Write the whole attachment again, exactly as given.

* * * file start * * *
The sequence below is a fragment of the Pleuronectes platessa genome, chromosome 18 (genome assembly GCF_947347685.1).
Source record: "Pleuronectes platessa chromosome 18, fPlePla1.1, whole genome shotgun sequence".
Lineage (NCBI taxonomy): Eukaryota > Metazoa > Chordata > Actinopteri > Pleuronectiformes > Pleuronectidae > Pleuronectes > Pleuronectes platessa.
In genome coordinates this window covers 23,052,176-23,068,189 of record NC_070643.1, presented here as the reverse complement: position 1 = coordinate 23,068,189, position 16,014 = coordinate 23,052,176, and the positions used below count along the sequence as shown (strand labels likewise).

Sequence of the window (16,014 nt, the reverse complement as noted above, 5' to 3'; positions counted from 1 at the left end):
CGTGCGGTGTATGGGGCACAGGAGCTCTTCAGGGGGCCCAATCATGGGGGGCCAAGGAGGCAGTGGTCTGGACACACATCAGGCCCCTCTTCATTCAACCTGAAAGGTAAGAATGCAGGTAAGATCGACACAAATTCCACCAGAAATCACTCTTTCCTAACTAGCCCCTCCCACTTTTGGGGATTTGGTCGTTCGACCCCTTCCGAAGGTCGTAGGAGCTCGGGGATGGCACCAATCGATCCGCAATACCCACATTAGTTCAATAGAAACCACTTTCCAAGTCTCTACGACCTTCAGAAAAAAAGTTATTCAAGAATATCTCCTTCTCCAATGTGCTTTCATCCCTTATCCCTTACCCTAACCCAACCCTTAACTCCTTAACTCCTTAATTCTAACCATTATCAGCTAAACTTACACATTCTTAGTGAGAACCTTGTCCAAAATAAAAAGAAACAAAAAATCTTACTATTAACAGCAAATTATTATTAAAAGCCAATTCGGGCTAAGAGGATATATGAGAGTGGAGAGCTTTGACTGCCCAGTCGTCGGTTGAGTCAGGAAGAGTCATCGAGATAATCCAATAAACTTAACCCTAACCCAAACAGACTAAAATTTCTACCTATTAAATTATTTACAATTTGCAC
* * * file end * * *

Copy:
The sequence below is a fragment of the Pleuronectes platessa genome, chromosome 18 (genome assembly GCF_947347685.1).
Source record: "Pleuronectes platessa chromosome 18, fPlePla1.1, whole genome shotgun sequence".
Lineage (NCBI taxonomy): Eukaryota > Metazoa > Chordata > Actinopteri > Pleuronectiformes > Pleuronectidae > Pleuronectes > Pleuronectes platessa.
In genome coordinates this window covers 23,052,176-23,068,189 of record NC_070643.1, presented here as the reverse complement: position 1 = coordinate 23,068,189, position 16,014 = coordinate 23,052,176, and the positions used below count along the sequence as shown (strand labels likewise).

Sequence of the window (16,014 nt, the reverse complement as noted above, 5' to 3'; positions counted from 1 at the left end):
CGTGCGGTGTATGGGGCACAGGAGCTCTTCAGGGGGCCCAATCATGGGGGGCCAAGGAGGCAGTGGTCTGGACACACATCAGGCCCCTCTTCATTCAACCTGAAAGGTAAGAATGCAGGTAAGATCGACACAAATTCCACCAGAAATCACTCTTTCCTAACTAGCCCCTCCCACTTTTGGGGATTTGGTCGTTCGACCCCTTCCGAAGGTCGTAGGAGCTCGGGGATGGCACCAATCGATCCGCAATACCCACATTAGTTCAATAGAAACCACTTTCCAAGTCTCTACGACCTTCAGAAAAAAAGTTATTCAAGAATATCTCCTTCTCCAATGTGCTTTCATCCCTTATCCCTTACCCTAACCCAACCCTTAACTCCTTAACTCCTTAATTCTAACCATTATCAGCTAAACTTACACATTCTTAGTGAGAACCTTGTCCAAAATAAAAAGAAACAAAAAATCTTACTATTAACAGCAAATTATTATTAAAAGCCAATTCGGGCTAAGAGGATATATGAGAGTGGAGAGCTTTGACTGCCCAGTCGTCGGTTGAGTCAGGAAGAGTCATCGAGATAATCCAATAAACTTAACCCTAACCCAAACAGACTAAAATTTCTACCTATTAAATTATTTACAATTTGCAC